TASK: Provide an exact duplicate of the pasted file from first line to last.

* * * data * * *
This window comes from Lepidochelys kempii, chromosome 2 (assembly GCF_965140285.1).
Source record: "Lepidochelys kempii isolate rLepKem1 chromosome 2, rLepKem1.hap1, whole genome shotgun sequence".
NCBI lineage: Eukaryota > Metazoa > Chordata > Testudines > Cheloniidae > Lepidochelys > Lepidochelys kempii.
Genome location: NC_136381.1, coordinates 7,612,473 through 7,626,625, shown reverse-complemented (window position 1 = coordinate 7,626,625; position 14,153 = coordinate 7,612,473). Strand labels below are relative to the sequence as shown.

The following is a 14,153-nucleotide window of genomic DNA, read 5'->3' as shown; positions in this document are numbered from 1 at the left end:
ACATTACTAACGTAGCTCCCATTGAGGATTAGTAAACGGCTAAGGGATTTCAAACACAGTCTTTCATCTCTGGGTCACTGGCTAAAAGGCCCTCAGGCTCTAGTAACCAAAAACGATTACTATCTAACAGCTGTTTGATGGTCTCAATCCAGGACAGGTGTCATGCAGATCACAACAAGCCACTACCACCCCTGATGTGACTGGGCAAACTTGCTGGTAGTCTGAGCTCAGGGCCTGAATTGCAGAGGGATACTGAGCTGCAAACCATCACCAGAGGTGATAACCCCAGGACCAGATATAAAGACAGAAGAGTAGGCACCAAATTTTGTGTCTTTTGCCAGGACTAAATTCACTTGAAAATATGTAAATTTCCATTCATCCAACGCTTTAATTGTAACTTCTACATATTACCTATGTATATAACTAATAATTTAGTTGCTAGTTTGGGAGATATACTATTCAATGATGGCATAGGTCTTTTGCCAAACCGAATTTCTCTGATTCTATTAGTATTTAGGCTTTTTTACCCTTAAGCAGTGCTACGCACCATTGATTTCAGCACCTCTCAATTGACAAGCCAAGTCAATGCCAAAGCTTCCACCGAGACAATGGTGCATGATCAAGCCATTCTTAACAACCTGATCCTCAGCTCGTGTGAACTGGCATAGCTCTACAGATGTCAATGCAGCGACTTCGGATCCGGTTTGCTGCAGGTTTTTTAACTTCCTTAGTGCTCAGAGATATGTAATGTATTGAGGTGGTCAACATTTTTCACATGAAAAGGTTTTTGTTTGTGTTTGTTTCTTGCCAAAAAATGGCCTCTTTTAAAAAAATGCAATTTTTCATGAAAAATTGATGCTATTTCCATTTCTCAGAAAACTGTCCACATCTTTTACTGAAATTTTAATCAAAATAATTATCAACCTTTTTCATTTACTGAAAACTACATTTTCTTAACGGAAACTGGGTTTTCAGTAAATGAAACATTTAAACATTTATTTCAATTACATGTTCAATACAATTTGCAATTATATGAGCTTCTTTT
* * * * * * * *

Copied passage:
This window comes from Lepidochelys kempii, chromosome 2 (assembly GCF_965140285.1).
Source record: "Lepidochelys kempii isolate rLepKem1 chromosome 2, rLepKem1.hap1, whole genome shotgun sequence".
NCBI lineage: Eukaryota > Metazoa > Chordata > Testudines > Cheloniidae > Lepidochelys > Lepidochelys kempii.
Genome location: NC_136381.1, coordinates 7,612,473 through 7,626,625, shown reverse-complemented (window position 1 = coordinate 7,626,625; position 14,153 = coordinate 7,612,473). Strand labels below are relative to the sequence as shown.

The following is a 14,153-nucleotide window of genomic DNA, read 5'->3' as shown; positions in this document are numbered from 1 at the left end:
ACATTACTAACGTAGCTCCCATTGAGGATTAGTAAACGGCTAAGGGATTTCAAACACAGTCTTTCATCTCTGGGTCACTGGCTAAAAGGCCCTCAGGCTCTAGTAACCAAAAACGATTACTATCTAACAGCTGTTTGATGGTCTCAATCCAGGACAGGTGTCATGCAGATCACAACAAGCCACTACCACCCCTGATGTGACTGGGCAAACTTGCTGGTAGTCTGAGCTCAGGGCCTGAATTGCAGAGGGATACTGAGCTGCAAACCATCACCAGAGGTGATAACCCCAGGACCAGATATAAAGACAGAAGAGTAGGCACCAAATTTTGTGTCTTTTGCCAGGACTAAATTCACTTGAAAATATGTAAATTTCCATTCATCCAACGCTTTAATTGTAACTTCTACATATTACCTATGTATATAACTAATAATTTAGTTGCTAGTTTGGGAGATATACTATTCAATGATGGCATAGGTCTTTTGCCAAACCGAATTTCTCTGATTCTATTAGTATTTAGGCTTTTTTACCCTTAAGCAGTGCTACGCACCATTGATTTCAGCACCTCTCAATTGACAAGCCAAGTCAATGCCAAAGCTTCCACCGAGACAATGGTGCATGATCAAGCCATTCTTAACAACCTGATCCTCAGCTCGTGTGAACTGGCATAGCTCTACAGATGTCAATGCAGCGACTTCGGATCCGGTTTGCTGCAGGTTTTTTAACTTCCTTAGTGCTCAGAGATATGTAATGTATTGAGGTGGTCAACATTTTTCACATGAAAAGGTTTTTGTTTGTGTTTGTTTCTTGCCAAAAAATGGCCTCTTTTAAAAAAATGCAATTTTTCATGAAAAATTGATGCTATTTCCATTTCTCAGAAAACTGTCCACATCTTTTACTGAAATTTTAATCAAAATAATTATCAACCTTTTTCATTTACTGAAAACTACATTTTCTTAACGGAAACTGGGTTTTCAGTAAATGAAACATTTAAACATTTATTTCAATTACATGTTCAATACAATTTGCAATTATATGAGCTTCTTTT